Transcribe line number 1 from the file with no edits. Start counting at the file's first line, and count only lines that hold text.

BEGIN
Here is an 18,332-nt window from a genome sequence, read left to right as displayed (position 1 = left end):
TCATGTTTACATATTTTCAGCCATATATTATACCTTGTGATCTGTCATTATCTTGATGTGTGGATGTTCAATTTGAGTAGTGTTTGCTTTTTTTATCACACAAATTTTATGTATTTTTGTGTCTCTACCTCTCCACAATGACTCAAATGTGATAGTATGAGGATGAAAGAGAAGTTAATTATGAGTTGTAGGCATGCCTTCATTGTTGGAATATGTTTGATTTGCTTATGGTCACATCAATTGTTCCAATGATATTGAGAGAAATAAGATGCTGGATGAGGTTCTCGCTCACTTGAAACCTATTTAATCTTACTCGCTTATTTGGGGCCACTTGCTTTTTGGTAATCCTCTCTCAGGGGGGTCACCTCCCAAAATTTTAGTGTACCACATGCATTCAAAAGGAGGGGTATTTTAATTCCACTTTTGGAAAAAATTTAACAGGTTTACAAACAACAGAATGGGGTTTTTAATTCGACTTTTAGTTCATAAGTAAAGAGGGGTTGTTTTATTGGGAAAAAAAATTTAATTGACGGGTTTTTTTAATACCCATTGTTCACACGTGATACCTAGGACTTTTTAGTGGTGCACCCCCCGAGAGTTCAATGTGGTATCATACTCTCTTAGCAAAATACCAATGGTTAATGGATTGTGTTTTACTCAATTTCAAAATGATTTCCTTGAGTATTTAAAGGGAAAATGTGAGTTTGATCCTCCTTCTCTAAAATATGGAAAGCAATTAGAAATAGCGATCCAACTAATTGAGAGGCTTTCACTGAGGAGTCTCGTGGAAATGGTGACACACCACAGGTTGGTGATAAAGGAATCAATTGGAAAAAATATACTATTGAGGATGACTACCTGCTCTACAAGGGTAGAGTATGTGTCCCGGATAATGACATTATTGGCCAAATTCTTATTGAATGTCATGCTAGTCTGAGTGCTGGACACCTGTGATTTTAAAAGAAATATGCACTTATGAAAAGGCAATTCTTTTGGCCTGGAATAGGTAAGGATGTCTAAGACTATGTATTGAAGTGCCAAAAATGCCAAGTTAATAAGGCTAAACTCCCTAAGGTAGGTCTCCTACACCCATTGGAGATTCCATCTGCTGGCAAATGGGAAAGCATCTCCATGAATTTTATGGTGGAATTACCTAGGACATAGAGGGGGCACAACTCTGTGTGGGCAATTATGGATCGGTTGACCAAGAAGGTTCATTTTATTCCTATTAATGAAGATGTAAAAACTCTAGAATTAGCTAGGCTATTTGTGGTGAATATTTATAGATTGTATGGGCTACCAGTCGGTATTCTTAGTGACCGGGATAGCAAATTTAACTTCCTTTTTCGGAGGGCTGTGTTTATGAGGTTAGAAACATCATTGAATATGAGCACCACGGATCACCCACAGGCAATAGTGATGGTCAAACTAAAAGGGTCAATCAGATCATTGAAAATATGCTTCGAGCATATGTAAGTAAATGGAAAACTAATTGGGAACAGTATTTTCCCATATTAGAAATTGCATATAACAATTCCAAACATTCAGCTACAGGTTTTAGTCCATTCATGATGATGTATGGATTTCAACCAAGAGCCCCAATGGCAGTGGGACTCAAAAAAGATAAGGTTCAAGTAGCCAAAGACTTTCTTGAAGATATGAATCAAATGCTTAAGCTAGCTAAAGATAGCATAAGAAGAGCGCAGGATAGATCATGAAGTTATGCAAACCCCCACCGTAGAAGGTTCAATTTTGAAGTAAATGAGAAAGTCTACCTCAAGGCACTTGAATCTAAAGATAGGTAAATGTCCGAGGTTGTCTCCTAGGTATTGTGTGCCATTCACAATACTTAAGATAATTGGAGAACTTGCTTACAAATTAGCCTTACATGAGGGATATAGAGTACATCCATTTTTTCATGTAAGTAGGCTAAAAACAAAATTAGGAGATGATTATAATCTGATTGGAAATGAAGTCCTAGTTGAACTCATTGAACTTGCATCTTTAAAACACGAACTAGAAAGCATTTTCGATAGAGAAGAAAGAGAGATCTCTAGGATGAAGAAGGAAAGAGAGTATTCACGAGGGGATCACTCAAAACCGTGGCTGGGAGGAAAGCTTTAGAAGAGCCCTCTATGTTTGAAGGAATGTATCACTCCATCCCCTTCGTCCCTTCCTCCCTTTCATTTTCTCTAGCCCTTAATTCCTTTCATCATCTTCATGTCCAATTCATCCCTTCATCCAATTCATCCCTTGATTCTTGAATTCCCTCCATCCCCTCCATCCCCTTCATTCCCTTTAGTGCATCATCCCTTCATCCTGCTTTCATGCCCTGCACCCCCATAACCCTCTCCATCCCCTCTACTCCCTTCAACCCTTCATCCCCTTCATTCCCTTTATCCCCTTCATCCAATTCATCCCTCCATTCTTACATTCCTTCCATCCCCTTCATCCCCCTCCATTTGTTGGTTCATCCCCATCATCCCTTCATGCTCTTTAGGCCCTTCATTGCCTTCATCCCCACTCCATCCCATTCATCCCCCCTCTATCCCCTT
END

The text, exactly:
Here is an 18,332-nt window from a genome sequence, read left to right as displayed (position 1 = left end):